Hi, Once a quarter, a sweep is run on the inverse tree of the DNS to determine the accuracy of the delegations. Full zones are collected (but not kept) in an effort to track the size of the Internet as well as to ensure that we collect all NS and SOA records. Interesting side effects are the proximal measure of the penetration of firewalls/RFC1918 usage/bind access controls.

I have tried to let operations people know that this is occuring, but apparently I am not reaching all interested parties. Notification is sent to the operations lists NANOG, APOPS, EOF, and IEPG, asking for operators who have recently implemented BINDs access controls to add the two collecter nodes to their filters. Are there ways to provide advance notification about such audit runs that will encourage better participation?

So... this is a heads up that you will be seeing zone transfers being generated by a couple of collecter machines. For those of you who utilize BINDs access controls, I'd appreciate your inclusion of the collector machines in allowed transfers. The expectation is that they will be the following IP addresses: and

If there are any questions or concerns, I'd be happy to talk about them. Past data has been presented at IEPG, Apricot and RIPE meetings. The expectation is that future data will be presented in the same and similar forums.

More stuff that has been asked for: - zone transfer acceptance (refusal) rates

This activity has been confused with the basic attack model for "mscan". Be assured that this is not an "mscan" precursor. The following description on "mscan" is from CERT Summary CS-98.07 ............

It is nothing new for intruders to launch widespread scans to locate vulnerable machines. However, a new, publicly released intruder tool called "mscan" scans networks for many different vulnerabilities. The CERT/CC has received numerous reports indicating that this tool is in widespread use within the intruder community.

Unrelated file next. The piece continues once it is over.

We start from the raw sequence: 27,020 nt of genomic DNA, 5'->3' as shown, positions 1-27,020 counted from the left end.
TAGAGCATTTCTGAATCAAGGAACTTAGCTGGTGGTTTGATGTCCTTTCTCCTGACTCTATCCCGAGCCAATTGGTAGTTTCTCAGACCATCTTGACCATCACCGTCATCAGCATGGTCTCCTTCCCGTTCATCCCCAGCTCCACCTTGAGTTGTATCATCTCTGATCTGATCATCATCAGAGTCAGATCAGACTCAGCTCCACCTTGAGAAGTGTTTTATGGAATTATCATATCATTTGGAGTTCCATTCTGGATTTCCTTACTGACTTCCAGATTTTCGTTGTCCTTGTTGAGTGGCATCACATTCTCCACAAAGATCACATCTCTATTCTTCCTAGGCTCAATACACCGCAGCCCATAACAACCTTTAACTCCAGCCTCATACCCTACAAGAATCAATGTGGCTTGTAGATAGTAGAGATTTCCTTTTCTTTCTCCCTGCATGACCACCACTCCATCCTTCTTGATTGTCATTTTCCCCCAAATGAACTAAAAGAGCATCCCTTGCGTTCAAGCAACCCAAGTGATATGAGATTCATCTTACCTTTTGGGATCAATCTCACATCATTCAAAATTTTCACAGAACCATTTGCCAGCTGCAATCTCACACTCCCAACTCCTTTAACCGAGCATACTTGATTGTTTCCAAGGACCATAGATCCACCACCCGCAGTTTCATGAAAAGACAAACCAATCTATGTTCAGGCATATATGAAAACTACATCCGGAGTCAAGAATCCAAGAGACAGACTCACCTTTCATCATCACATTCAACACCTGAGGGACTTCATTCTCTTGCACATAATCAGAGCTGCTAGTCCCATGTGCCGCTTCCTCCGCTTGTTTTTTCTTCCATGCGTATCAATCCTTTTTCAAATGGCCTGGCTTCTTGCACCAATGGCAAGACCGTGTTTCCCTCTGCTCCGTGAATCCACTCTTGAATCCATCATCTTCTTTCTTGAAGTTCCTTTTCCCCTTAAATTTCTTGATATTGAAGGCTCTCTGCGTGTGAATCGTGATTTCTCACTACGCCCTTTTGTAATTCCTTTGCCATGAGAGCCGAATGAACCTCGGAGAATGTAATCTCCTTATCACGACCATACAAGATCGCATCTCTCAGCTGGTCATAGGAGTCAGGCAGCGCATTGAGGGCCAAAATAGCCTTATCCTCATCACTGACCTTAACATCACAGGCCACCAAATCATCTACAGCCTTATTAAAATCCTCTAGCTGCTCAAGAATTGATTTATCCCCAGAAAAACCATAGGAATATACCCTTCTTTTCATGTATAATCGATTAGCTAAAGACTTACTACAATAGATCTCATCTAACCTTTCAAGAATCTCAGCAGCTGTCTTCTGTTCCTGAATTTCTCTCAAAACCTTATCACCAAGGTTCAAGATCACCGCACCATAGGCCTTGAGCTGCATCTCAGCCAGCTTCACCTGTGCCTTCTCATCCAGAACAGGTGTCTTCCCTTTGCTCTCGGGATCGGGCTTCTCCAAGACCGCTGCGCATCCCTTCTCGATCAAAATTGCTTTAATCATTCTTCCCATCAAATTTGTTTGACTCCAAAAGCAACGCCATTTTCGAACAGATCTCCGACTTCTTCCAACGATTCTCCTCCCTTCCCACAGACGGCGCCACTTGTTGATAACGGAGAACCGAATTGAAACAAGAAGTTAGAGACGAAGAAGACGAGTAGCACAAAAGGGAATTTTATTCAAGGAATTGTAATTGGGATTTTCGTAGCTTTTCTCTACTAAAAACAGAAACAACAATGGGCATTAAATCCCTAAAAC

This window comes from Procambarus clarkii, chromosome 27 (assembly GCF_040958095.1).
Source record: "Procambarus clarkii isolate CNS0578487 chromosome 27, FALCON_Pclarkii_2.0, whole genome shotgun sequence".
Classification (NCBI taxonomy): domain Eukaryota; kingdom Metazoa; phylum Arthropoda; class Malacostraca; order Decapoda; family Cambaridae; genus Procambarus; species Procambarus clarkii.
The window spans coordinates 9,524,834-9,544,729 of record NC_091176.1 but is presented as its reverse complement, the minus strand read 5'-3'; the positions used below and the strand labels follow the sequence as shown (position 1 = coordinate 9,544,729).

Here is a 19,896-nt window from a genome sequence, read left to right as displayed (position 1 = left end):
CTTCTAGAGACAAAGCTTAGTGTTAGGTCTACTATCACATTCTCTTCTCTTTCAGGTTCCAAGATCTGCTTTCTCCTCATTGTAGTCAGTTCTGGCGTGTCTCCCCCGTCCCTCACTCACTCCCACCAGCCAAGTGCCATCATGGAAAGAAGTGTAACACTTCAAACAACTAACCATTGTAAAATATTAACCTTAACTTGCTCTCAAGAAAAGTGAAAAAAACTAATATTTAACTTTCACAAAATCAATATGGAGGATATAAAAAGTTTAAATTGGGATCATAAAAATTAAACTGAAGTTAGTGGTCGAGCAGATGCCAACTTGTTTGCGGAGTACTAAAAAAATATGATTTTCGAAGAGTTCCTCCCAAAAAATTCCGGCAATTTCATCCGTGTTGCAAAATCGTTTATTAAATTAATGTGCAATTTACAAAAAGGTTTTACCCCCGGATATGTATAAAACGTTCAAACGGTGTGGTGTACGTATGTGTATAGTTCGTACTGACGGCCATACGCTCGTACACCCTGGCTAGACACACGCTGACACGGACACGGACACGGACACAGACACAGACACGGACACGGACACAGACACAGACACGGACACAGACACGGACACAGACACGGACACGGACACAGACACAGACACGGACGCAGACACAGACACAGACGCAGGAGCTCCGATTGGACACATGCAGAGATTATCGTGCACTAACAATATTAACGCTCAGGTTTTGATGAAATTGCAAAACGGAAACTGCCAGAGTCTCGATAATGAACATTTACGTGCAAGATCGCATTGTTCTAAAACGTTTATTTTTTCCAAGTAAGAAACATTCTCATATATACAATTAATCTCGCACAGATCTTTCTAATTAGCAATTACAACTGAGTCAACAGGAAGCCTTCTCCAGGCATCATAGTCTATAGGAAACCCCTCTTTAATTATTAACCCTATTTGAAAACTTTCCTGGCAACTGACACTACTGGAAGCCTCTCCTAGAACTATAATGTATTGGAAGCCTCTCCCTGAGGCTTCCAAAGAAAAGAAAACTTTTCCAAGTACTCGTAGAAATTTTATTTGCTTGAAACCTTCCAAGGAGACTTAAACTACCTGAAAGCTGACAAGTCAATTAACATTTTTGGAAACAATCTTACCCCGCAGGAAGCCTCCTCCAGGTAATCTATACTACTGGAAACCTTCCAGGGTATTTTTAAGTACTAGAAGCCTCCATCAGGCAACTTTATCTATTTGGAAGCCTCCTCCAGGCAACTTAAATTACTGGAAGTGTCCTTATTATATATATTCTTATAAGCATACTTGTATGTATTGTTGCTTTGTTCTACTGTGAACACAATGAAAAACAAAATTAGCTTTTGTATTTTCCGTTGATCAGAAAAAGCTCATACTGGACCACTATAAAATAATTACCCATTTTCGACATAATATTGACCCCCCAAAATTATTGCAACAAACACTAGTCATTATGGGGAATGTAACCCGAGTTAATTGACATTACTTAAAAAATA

We encourage you to review CERT Incident Note IN-98.02, which describes mscan and its recognizable signature in more detail. (A description of incident notes appears in a later section, New CERT Security Documents.) This incident note is available at


The tool uses DNS zone transfers and systematic scanning of IP addresses, either alone or in combination, to locate machines. Once machines are located, they are tested for a number of vulnerabilities.

Additional useful information about mscan can be found at


courtesy of the Australian Computer Emergency Response Team (AUSCERT).

Also from the CERT:

3. Multiple Vulnerabilities in BIND

In two previous special edition CERT Summaries, CS-98.04 and CS-98.05, we discussed several attack methods being used to exploit vulnerabilities in BIND. CS-98.04 and CS-98.05 are available from



Intruders are still exploiting vulnerabilities described in CERT Advisory CA-98.05. We encourage you to review CERT Advisory CA-98.05, which describes the BIND buffer overflow vulnerability, and to apply the appropriate patches if you have not done so already. This advisory is available from

http://www.cert.org/advisories/CA-98.05.bind_problems.html ftp://ftp.cert.org/pub/cert_advisories/CA-98.05.bind_problems

If you find you have been root compromised, this document suggests appropriate steps to take in response:

http://www.cert.org/tech_tips/root_compromise.html ftp://ftp.cert.org/pub/tech_tips/root_compromise



1998/08/30 Bill Manning <bmanning@isi.edu>